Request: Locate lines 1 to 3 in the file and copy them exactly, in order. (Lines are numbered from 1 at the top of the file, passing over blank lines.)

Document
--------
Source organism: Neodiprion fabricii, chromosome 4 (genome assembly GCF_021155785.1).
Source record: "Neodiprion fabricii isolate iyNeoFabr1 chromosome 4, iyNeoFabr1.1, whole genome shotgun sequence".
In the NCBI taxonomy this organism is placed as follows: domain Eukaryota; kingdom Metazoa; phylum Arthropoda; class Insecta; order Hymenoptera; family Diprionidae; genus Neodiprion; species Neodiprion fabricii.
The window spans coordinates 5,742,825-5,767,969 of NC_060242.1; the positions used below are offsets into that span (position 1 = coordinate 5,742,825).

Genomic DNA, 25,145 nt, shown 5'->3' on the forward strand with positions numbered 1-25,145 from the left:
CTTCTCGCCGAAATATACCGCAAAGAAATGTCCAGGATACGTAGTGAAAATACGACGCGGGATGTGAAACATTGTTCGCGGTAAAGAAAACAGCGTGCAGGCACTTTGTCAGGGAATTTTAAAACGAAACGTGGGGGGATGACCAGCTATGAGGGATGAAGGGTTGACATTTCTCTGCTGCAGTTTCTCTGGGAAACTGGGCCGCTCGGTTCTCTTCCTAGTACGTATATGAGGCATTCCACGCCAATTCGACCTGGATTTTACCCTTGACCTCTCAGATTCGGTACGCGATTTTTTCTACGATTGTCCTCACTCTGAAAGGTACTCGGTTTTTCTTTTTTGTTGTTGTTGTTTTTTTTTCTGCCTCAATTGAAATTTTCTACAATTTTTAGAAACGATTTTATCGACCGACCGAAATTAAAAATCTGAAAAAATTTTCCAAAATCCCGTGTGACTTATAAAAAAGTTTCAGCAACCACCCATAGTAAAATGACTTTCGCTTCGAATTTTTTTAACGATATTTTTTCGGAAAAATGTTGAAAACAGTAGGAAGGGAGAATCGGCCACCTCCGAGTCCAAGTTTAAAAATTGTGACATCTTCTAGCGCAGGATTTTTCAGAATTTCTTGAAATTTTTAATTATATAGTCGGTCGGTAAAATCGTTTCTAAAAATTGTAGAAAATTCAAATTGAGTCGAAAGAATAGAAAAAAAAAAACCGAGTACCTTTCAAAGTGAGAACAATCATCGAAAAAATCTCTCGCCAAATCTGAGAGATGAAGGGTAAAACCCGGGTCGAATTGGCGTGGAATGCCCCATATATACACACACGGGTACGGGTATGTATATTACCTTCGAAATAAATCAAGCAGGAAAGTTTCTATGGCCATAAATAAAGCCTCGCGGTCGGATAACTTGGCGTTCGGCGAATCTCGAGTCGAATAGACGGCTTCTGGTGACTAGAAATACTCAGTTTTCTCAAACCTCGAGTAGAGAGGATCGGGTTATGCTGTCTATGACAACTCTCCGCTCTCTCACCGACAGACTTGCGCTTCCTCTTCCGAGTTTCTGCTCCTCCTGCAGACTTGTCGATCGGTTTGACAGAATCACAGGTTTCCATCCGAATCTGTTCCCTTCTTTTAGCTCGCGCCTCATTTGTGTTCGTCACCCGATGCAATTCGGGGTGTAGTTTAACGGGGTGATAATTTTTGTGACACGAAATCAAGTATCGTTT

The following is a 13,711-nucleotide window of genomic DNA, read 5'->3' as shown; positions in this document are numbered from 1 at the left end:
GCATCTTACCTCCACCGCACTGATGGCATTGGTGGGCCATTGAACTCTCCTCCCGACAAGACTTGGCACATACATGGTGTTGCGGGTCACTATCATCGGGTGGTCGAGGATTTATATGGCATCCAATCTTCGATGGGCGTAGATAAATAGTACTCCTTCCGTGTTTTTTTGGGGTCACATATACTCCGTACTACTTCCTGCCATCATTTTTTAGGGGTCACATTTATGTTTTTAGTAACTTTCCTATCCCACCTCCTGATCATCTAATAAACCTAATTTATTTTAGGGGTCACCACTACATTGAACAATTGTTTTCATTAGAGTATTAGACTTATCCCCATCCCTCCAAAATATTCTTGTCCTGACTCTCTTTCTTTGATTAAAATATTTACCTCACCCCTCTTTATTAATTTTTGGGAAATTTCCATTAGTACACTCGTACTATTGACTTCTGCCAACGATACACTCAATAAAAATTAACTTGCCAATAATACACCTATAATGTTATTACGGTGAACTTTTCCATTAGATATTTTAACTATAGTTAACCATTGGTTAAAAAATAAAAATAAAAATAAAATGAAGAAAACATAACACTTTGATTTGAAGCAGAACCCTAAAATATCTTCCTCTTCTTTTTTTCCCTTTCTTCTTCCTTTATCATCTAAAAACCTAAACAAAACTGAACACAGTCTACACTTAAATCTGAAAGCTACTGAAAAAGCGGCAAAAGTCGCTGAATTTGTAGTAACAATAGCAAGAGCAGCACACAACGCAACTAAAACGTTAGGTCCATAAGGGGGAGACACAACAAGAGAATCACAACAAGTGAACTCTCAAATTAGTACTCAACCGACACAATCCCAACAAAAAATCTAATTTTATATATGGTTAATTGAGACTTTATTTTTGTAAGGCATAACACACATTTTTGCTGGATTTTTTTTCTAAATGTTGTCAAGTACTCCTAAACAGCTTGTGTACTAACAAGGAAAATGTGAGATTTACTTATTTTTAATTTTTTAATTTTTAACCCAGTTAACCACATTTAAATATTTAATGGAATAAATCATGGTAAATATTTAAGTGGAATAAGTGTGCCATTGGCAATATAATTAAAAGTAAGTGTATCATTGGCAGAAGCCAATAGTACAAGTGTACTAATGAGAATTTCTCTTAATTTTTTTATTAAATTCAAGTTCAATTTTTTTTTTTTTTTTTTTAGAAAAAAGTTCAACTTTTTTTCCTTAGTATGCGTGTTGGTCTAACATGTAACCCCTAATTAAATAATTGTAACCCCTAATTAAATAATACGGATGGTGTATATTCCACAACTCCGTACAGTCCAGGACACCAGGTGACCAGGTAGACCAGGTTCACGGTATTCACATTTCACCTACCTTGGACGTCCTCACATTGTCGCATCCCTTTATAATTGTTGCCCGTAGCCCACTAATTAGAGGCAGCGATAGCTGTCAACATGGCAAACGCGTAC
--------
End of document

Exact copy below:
Source organism: Neodiprion fabricii, chromosome 4 (genome assembly GCF_021155785.1).
Source record: "Neodiprion fabricii isolate iyNeoFabr1 chromosome 4, iyNeoFabr1.1, whole genome shotgun sequence".
In the NCBI taxonomy this organism is placed as follows: domain Eukaryota; kingdom Metazoa; phylum Arthropoda; class Insecta; order Hymenoptera; family Diprionidae; genus Neodiprion; species Neodiprion fabricii.